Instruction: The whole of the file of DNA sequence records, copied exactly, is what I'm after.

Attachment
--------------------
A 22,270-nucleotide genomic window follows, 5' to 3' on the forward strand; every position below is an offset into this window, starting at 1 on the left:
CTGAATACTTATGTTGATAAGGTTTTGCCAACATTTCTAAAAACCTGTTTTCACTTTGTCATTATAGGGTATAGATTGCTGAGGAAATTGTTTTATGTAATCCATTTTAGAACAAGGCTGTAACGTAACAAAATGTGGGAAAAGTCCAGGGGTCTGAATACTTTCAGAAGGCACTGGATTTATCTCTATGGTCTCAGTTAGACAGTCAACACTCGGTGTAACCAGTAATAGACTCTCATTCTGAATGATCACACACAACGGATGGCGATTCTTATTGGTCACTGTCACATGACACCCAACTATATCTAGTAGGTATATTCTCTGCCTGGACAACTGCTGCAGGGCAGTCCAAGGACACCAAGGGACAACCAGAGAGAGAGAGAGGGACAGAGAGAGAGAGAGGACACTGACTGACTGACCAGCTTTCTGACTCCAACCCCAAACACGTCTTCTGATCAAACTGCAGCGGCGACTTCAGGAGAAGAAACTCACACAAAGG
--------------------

A 22,270-nucleotide genomic window follows, 5' to 3' on the forward strand; every position below is an offset into this window, starting at 1 on the left:
CTGAATACTTATGTTGATAAGGTTTTGCCAACATTTCTAAAAACCTGTTTTCACTTTGTCATTATAGGGTATAGATTGCTGAGGAAATTGTTTTATGTAATCCATTTTAGAACAAGGCTGTAACGTAACAAAATGTGGGAAAAGTCCAGGGGTCTGAATACTTTCAGAAGGCACTGGATTTATCTCTATGGTCTCAGTTAGACAGTCAACACTCGGTGTAACCAGTAATAGACTCTCATTCTGAATGATCACACACAACGGATGGCGATTCTTATTGGTCACTGTCACATGACACCCAACTATATCTAGTAGGTATATTCTCTGCCTGGACAACTGCTGCAGGGCAGTCCAAGGACACCAAGGGACAACCAGAGAGAGAGAGAGGGACAGAGAGAGAGAGAGGACACTGACTGACTGACCAGCTTTCTGACTCCAACCCCAAACACGTCTTCTGATCAAACTGCAGCGGCGACTTCAGGAGAAGAAACTCACACAAAGG